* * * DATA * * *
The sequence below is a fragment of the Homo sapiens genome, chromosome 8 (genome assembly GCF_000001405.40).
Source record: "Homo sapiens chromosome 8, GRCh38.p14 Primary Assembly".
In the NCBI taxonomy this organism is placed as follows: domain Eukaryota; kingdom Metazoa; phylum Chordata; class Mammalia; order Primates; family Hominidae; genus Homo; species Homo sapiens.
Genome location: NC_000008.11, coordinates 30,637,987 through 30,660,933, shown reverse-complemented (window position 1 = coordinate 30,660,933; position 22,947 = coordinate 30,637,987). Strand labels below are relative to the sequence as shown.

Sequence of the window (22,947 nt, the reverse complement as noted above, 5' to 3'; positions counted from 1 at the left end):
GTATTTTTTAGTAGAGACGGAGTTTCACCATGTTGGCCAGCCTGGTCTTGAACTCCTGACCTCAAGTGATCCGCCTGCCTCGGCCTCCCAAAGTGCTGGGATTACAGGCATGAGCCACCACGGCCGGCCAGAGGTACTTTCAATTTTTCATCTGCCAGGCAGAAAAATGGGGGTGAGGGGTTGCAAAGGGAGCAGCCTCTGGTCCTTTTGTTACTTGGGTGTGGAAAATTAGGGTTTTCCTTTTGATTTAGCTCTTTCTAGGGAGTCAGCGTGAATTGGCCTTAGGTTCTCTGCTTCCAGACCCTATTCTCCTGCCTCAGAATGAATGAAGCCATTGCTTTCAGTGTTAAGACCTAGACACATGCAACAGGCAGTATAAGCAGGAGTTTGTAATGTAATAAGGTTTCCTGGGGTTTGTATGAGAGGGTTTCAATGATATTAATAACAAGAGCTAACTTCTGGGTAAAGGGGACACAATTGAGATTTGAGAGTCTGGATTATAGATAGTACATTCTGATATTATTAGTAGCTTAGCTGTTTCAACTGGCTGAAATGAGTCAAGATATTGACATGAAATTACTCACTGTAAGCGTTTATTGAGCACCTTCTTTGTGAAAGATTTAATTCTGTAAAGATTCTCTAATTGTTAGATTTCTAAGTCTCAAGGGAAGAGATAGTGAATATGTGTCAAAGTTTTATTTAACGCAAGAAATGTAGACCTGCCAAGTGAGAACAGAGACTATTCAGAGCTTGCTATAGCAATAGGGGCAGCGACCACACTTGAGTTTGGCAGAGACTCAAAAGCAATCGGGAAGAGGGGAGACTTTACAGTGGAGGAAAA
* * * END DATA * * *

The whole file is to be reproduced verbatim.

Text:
The sequence below is a fragment of the Homo sapiens genome, chromosome 8 (genome assembly GCF_000001405.40).
Source record: "Homo sapiens chromosome 8, GRCh38.p14 Primary Assembly".
In the NCBI taxonomy this organism is placed as follows: domain Eukaryota; kingdom Metazoa; phylum Chordata; class Mammalia; order Primates; family Hominidae; genus Homo; species Homo sapiens.
Genome location: NC_000008.11, coordinates 30,637,987 through 30,660,933, shown reverse-complemented (window position 1 = coordinate 30,660,933; position 22,947 = coordinate 30,637,987). Strand labels below are relative to the sequence as shown.

Sequence of the window (22,947 nt, the reverse complement as noted above, 5' to 3'; positions counted from 1 at the left end):
GTATTTTTTAGTAGAGACGGAGTTTCACCATGTTGGCCAGCCTGGTCTTGAACTCCTGACCTCAAGTGATCCGCCTGCCTCGGCCTCCCAAAGTGCTGGGATTACAGGCATGAGCCACCACGGCCGGCCAGAGGTACTTTCAATTTTTCATCTGCCAGGCAGAAAAATGGGGGTGAGGGGTTGCAAAGGGAGCAGCCTCTGGTCCTTTTGTTACTTGGGTGTGGAAAATTAGGGTTTTCCTTTTGATTTAGCTCTTTCTAGGGAGTCAGCGTGAATTGGCCTTAGGTTCTCTGCTTCCAGACCCTATTCTCCTGCCTCAGAATGAATGAAGCCATTGCTTTCAGTGTTAAGACCTAGACACATGCAACAGGCAGTATAAGCAGGAGTTTGTAATGTAATAAGGTTTCCTGGGGTTTGTATGAGAGGGTTTCAATGATATTAATAACAAGAGCTAACTTCTGGGTAAAGGGGACACAATTGAGATTTGAGAGTCTGGATTATAGATAGTACATTCTGATATTATTAGTAGCTTAGCTGTTTCAACTGGCTGAAATGAGTCAAGATATTGACATGAAATTACTCACTGTAAGCGTTTATTGAGCACCTTCTTTGTGAAAGATTTAATTCTGTAAAGATTCTCTAATTGTTAGATTTCTAAGTCTCAAGGGAAGAGATAGTGAATATGTGTCAAAGTTTTATTTAACGCAAGAAATGTAGACCTGCCAAGTGAGAACAGAGACTATTCAGAGCTTGCTATAGCAATAGGGGCAGCGACCACACTTGAGTTTGGCAGAGACTCAAAAGCAATCGGGAAGAGGGGAGACTTTACAGTGGAGGAAAA